The Blu-ray: Vital Disc Stats
Universal Studios Home Entertainment unleashes 'The Eagle' onto a Region Free, BD50 disc containing both the theatrical and unrated cuts via seamless branch and a digital copy. Housed in the standard blue keepcase with a glossy slipcover that mirrors the cover art, the difference between the two versions are hugely negligible and change nothing in the overall runtime — only a couple scenes of graphic violence. At startup, viewers are greeted with the option for either cut before moving on the normal menu selection with full-motion clips and music.
'The Eagle' lands unto Blu-ray with a strong AVC-encoded transfer presented in its original 2.35:1 aspect ratio.
Though a generally satisfying presentation, with plenty of sharp definition, it also displays several notable scenes which are not up to par with what's expected from a new release. Details and texture are often very distinct, revealing facial pores, stitching in the garments and battle scars on the armor of Roman soldiers. Colors are animated and boldly rendered, especially in the primaries, giving the movie a vivid look.
Contrast is precise and comfortably bright, providing the picture with excellent clarity and visibility of Scotland. But there are times when highlights appear somewhat overblown, which tend to wash away the finer details. Some stylized photography is likely the culprit, but there are noticeable moments of softness, a bit of noise that suddenly creeps up, and crush that can ruin many poorly-lit sequences. Black levels also waver enough to the point of distracting, appearing inky one minute and dull the next which seriously flattens the image. Besides that, this low-budget adventure tale offers a mostly admirable video presentation.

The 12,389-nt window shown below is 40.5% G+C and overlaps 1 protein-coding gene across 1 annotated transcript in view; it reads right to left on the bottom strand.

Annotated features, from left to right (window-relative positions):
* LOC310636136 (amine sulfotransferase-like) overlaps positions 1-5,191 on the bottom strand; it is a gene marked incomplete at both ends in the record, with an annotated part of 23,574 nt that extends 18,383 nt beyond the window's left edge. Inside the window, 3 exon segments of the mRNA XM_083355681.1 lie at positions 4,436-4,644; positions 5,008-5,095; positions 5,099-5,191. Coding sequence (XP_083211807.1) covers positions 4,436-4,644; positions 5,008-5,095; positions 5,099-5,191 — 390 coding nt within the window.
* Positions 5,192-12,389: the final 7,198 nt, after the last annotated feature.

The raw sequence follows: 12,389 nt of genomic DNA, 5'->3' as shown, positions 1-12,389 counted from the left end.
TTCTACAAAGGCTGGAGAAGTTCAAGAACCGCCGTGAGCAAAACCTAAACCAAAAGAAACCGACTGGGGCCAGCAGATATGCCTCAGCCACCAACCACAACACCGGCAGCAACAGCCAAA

On the audio side of things, 'The Eagle' makes a much better impression with a lively, action-packed DTS-HD Master Audio soundtrack.
Most of the attention is placed in the front where the center channel delivers clear, intelligible dialogue and the two other speakers exhibit excellent channel separation with convincing off-screen movement. The soundstage displays a great deal of warmth and fidelity that's engaging while the mid-range shows crystal-clear clarity, giving each clash of metal plenty of distinct detail. Rear activity is satisfying with the subtle ambient effects of nature in quieter moments and provides an immersive soundfield that's exciting during battle sequences. The real showstopper, however, is a powerfully authoritative low end that's unique with a commanding presence and response.
'The Eagle' arrives day-and-date as its DVD counterpart and both take equal share in the supplemental selection.
From director Kevin Macdonald, 'The Eagle' is an action-adventure feature following Channing Tatum and Jaime Bell in pursuit of Rome's eagle standard belonging to the legendary Ninth Legion. It's an intriguing tale kept exciting by Macdonald's direction and the beautiful photography of Scotland's highlands, but it ultimately falls short of its intended epic scale and showcases another dull portrayal from Tatum. The Blu-ray displays a great video transfer and excellent audio, but comes with a rather puny collection of supplements, making this a good package for those who enjoyed the film in theaters.